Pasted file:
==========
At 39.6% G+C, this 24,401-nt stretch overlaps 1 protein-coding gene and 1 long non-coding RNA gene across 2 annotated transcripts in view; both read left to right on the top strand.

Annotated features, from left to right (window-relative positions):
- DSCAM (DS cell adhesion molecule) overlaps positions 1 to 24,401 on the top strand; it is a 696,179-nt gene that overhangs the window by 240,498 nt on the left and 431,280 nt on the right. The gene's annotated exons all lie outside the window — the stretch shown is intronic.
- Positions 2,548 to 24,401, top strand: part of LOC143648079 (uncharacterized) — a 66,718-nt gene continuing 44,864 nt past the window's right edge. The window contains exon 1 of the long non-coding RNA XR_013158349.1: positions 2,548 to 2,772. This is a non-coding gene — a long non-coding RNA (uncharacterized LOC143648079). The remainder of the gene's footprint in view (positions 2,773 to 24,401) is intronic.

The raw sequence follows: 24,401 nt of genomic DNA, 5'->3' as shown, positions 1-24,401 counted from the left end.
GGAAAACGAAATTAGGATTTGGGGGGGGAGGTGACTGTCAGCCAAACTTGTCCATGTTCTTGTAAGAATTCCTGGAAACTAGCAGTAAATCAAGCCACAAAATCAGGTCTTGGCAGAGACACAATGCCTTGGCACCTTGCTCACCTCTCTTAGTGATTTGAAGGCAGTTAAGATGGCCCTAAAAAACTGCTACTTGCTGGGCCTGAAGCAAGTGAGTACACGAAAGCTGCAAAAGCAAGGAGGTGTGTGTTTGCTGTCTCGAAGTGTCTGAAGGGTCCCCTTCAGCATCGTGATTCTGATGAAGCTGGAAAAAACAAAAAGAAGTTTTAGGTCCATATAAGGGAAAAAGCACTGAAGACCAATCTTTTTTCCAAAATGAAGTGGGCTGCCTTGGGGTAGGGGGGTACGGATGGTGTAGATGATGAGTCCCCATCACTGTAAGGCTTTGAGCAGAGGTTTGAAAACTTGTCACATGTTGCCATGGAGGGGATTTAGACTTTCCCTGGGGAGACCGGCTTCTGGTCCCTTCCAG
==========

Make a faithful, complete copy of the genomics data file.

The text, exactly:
At 39.6% G+C, this 24,401-nt stretch overlaps 1 protein-coding gene and 1 long non-coding RNA gene across 2 annotated transcripts in view; both read left to right on the top strand.

Annotated features, from left to right (window-relative positions):
- DSCAM (DS cell adhesion molecule) overlaps positions 1 to 24,401 on the top strand; it is a 696,179-nt gene that overhangs the window by 240,498 nt on the left and 431,280 nt on the right. The gene's annotated exons all lie outside the window — the stretch shown is intronic.
- Positions 2,548 to 24,401, top strand: part of LOC143648079 (uncharacterized) — a 66,718-nt gene continuing 44,864 nt past the window's right edge. The window contains exon 1 of the long non-coding RNA XR_013158349.1: positions 2,548 to 2,772. This is a non-coding gene — a long non-coding RNA (uncharacterized LOC143648079). The remainder of the gene's footprint in view (positions 2,773 to 24,401) is intronic.

The raw sequence follows: 24,401 nt of genomic DNA, 5'->3' as shown, positions 1-24,401 counted from the left end.
GGAAAACGAAATTAGGATTTGGGGGGGGAGGTGACTGTCAGCCAAACTTGTCCATGTTCTTGTAAGAATTCCTGGAAACTAGCAGTAAATCAAGCCACAAAATCAGGTCTTGGCAGAGACACAATGCCTTGGCACCTTGCTCACCTCTCTTAGTGATTTGAAGGCAGTTAAGATGGCCCTAAAAAACTGCTACTTGCTGGGCCTGAAGCAAGTGAGTACACGAAAGCTGCAAAAGCAAGGAGGTGTGTGTTTGCTGTCTCGAAGTGTCTGAAGGGTCCCCTTCAGCATCGTGATTCTGATGAAGCTGGAAAAAACAAAAAGAAGTTTTAGGTCCATATAAGGGAAAAAGCACTGAAGACCAATCTTTTTTCCAAAATGAAGTGGGCTGCCTTGGGGTAGGGGGGTACGGATGGTGTAGATGATGAGTCCCCATCACTGTAAGGCTTTGAGCAGAGGTTTGAAAACTTGTCACATGTTGCCATGGAGGGGATTTAGACTTTCCCTGGGGAGACCGGCTTCTGGTCCCTTCCAG